Cultural and Linguistic Lesson Learned
Benjamin Hirt, French Teacher
Keystone School, San Antonio, Texas
It is hard to disagree with the notion that French spelling is extremely complex. The dictée nationale is less about completing a perfect dictation than having a score that is more accurate than that of those around you. Having written, emailed and texted native French speakers for decades and having lived with native French-speaking adolescents and adults, I’ve seen firsthand how inaccurately many French speakers spell, even highly educated ones. In light of this, how fair is it that we hold our students to such a high bar as to expect them to make past participles agree with feminine and plural subjects when using être or with preceding direct object pronouns in the passé composé with avoir, for example, when many French people can’t or don’t do it themselves? Are we doing students a disservice by sharing so many potential roadblocks with them? Add to this the “écriture inclusive” (inclusive writing) movement in French today where some French speakers and teachers are actively subverting spelling rules to more accurately express individual identity as opposed to the often out-of-touch rules imposed by the Académie Française, and one can see that French speakers themselves often either don’t use the accurate spelling by accident or by political choice. The existence of so many rules for hundreds of years makes the battle to simplify French spelling and unlock the hold of gender agreement seem impossible. Yet, in the face of these seemingly impossible challenges, there is a beautiful sense of liberation when comparing all this to the consistency between written and spoken forms of Alsatian, one of France’s most widely spoken, and increasingly more commonly taught, regional languages. Thanks in part to efforts by OLCA (l’Office pour la langue et les cultures d’Alsace et de Moselle), Alsatian is more accessible to all through extensive programs to clarify the language, account for its regional differences, and maintain and improve its presence and popularity in the 21st century.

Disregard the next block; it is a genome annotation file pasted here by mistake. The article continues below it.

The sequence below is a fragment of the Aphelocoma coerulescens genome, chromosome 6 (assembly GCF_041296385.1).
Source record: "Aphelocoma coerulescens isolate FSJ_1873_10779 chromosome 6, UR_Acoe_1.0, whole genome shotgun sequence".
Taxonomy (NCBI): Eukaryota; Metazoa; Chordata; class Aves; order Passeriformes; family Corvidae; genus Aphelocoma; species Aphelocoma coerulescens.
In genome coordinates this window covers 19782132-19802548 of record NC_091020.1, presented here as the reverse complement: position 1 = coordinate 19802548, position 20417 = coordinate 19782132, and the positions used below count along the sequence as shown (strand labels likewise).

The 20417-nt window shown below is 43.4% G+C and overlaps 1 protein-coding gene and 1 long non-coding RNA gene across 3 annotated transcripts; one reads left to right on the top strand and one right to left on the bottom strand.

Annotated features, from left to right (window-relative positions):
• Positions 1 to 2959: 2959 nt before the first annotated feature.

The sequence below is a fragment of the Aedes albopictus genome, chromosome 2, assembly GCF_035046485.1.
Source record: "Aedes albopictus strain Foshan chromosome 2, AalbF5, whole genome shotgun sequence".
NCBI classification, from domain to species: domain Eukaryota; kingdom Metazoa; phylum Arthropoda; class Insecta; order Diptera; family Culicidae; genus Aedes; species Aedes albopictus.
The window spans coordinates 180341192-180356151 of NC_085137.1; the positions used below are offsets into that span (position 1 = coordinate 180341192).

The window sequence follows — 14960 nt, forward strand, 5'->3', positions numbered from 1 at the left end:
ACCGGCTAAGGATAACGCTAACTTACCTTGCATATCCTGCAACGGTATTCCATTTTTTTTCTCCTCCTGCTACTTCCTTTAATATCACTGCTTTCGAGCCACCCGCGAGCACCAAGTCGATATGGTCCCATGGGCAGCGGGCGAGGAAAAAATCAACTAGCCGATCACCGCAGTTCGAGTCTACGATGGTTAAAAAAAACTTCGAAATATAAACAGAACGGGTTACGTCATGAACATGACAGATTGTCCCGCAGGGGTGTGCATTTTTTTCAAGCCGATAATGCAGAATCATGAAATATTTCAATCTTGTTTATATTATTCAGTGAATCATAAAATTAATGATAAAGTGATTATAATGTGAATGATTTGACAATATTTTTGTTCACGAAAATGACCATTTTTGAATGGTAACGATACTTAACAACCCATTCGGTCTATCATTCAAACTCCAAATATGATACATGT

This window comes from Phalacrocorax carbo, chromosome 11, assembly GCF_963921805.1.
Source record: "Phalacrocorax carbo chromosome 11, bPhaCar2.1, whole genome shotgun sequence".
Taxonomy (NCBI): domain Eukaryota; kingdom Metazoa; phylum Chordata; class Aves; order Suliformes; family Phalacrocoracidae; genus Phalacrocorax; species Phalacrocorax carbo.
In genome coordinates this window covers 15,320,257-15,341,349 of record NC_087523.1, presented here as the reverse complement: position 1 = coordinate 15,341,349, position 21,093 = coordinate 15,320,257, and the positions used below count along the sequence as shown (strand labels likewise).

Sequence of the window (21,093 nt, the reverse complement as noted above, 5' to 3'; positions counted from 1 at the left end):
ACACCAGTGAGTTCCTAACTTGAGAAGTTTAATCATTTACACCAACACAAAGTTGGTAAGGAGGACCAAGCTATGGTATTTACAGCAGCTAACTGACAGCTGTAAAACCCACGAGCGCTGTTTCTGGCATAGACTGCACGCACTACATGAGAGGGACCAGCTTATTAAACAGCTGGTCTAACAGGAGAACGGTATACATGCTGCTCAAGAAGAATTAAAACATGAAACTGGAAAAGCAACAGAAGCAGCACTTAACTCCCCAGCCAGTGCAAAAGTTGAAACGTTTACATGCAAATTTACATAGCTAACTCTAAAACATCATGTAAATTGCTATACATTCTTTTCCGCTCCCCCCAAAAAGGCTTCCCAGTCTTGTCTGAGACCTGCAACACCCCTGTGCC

Whereas standard French, German and English, for example, have been accepted for a very long time, dialectologists and linguistic specialists of Alsatian have, after much research, adopted a standard written form of the language, called ORTHAL, only within the past decade. What is ORTHAL? First, it is the fruit of years of research that tested a wide range of students and adults and analyzed hundreds of dictations-worth of data. Additionally, since Alsatian is a Germanic language, it incorporates many rules of standard German. However, it possesses many of its own unique characteristics as well. The following is the definition given by its founders:
ORTHAL is a supple writing system, with several variants. It is adapted to all speakers and must allow every writer the possibility to write her/his own dialect, while remaining faithful to her/his unique pronunciation.
In other words, its key characteristic is that it is supple in order to be able to unite while still representing the linguistic variations belonging to the different parts of the Alsatian-speaking community.
Since languages evolve over time, it is understandable that the written and spoken versions of a language often diverge more and more from one another, and the written updates to reflect these changes don’t keep up. However, as I began learning Alsatian, a language that is still lacking in second-language learner oral pedagogical resources, I realized that this was not as big a hurdle as I’d initially thought it would be since the recently adopted written forms more closely match actual pronunciations. Moreover, some flexibility is given to the individual speller to reflect their own pronunciation. In fact, older texts, or texts written in a different dialect of Alsatian, often mirrored the pronunciation of that region’s version of the language. So for me, it became quite empowering to see that I could learn spoken and written language in concert and simultaneously discover oral, regional and personal diversity reflected in the spelling of the language.